In the alternate aspect, as further illustrated by FIG. 7, the subject mapping component 702 (e.g., in connection with mapping low-level operators) can optionally employ various artificial intelligence based schemes for automatically carrying out various aspects thereof. Specifically, an artificial intelligence engine and evaluation components 702, 704 can optionally be provided to implement aspects of the subject invention based upon artificial intelligence processes (e.g., confidence, inference). For example, a process for an appropriate low-level operator based upon container type and containment topology can be facilitated via an automatic classifier system and process. Further, the optional artificial intelligence engine and evaluation components 702, 704 can be employed to facilitate an automated process of mapping low-level operators in accordance with hardware specifications whereby a high-level operator (e.g., “Delete”) directed to a specific container type can be mapped to a particular low-level operator (e.g., “Delete Deep”) so long as particular parameters are met.
  • [0067]
    A classifier is a function that maps an input attribute vector, x=(x1, x2, x3, x4, xn), to a confidence that the input belongs to a class, that is, f(x)=confidence(class). Such classification can employ a probabilistic and/or statistical-based analysis (e.g., factoring into the analysis utilities and costs) to prognose or infer an action that a user desires to be automatically performed. In the case of mapping operators, for example, attributes can be item types, container types, containment topology types or other data-specific attributes derived from the types and/or contents, and the classes can be categories or areas of interest.
  • [0068]
    A support vector machine (SVM) is an example of a classifier that can be employed. The SVM operates by finding a hypersurface in the space of possible inputs, which hypersurface attempts to split the triggering criteria from the non-triggering events. Intuitively, this makes the classification correct for testing data that is near, but not identical to training data. Other directed and undirected model classification approaches include, e.g., naïve Bayes, Bayesian networks, decision trees, and probabilistic classification models providing different patterns of independence can be employed. Classification as used herein also is inclusive of statistical regression that is utilized to develop models of priority.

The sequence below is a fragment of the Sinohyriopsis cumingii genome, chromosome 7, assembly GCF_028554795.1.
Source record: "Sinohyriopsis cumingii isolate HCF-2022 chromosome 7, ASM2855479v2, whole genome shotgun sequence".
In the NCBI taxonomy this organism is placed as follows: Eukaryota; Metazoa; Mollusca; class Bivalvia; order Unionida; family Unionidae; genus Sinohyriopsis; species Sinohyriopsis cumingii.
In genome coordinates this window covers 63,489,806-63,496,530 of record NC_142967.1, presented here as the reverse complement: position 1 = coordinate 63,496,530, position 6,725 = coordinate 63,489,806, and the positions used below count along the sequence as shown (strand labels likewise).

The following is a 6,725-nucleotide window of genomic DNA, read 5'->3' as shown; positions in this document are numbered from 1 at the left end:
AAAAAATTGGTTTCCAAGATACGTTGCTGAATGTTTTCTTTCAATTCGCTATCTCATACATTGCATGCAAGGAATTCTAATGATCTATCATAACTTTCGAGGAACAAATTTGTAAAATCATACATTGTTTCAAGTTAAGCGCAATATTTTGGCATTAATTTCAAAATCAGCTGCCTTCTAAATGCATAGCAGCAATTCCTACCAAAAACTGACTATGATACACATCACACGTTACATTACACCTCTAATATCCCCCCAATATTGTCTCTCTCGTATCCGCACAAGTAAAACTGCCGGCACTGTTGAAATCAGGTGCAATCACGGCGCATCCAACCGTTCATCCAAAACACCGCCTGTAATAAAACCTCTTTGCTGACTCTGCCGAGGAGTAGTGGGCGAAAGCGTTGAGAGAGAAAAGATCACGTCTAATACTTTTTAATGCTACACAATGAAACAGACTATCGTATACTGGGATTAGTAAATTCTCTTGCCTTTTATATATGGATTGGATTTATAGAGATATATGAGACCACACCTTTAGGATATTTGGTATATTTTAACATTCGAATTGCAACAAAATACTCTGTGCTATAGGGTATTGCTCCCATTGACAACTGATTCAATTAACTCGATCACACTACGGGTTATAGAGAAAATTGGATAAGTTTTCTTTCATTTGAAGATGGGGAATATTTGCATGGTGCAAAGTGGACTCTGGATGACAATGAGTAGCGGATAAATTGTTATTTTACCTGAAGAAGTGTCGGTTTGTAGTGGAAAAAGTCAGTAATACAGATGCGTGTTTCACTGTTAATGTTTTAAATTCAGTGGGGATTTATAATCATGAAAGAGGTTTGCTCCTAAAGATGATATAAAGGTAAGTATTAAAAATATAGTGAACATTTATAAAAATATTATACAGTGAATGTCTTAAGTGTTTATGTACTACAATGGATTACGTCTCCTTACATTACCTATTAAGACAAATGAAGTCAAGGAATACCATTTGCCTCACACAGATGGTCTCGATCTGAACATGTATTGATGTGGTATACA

• [0069]
    As will be readily appreciated from the subject specification, the invention can employ classifiers that are explicitly trained (e.g., via a generic training data) as well as implicitly trained (e.g., via observing user behavior, receiving extrinsic information). For example, SVM's can be configured via a learning or training phase within a classifier constructor and feature selection module. In other words, the use of expert systems, fuzzy logic, support vector machines, greedy search algorithms, rule-based systems, Bayesian models (e.g., Bayesian networks), neural networks, other non-linear training techniques, data fusion, utility-based analytical systems, systems employing Bayesian models, etc. are contemplated and are intended to fall within the scope of the hereto appended claims.
  • [0070]
    Other implementations of AI could include alternative aspects whereby based upon a learned or predicted user intention, the system can prompt for additional and/or alternative operators to employ. Likewise, an optional AI component could prompt a user to perform a specific operation based upon any desired criteria (e.g., memory space). Moreover, AI can be used to search for commonality of containment topologies thereby recommending similar actions to enhance comprehensive storage.
  • [0071]
    Referring to FIG. 8, a schematic block diagram of an exemplary computing environment is shown in accordance with an aspect of the subject invention. Specifically, the system 800 illustrated includes an data storage component 102 having collection components 104 contained therein. Further, the system 800 includes a data manipulation component 106 and an operation selection component 104 having collection management operators 306 therein. These components can have the same functionality as discussed in detail supra with reference to FIG. 1. Additionally, the system 800 illustrated employs a communication framework 802 whereby the data storage component 102 can be located remotely from the data manipulation component 106 and the operation selection component 104. Communications framework 802 can employ any communications technique (wired and/or wireless) known in the art. For example, communications framework 802 can include, but is not limited to, Bluetooth™, Infrared (IR), Wi-Fi, Ethernet, or the like. In this example, the data items, container and collections can be managed remotely via the portable device.
  • [0072]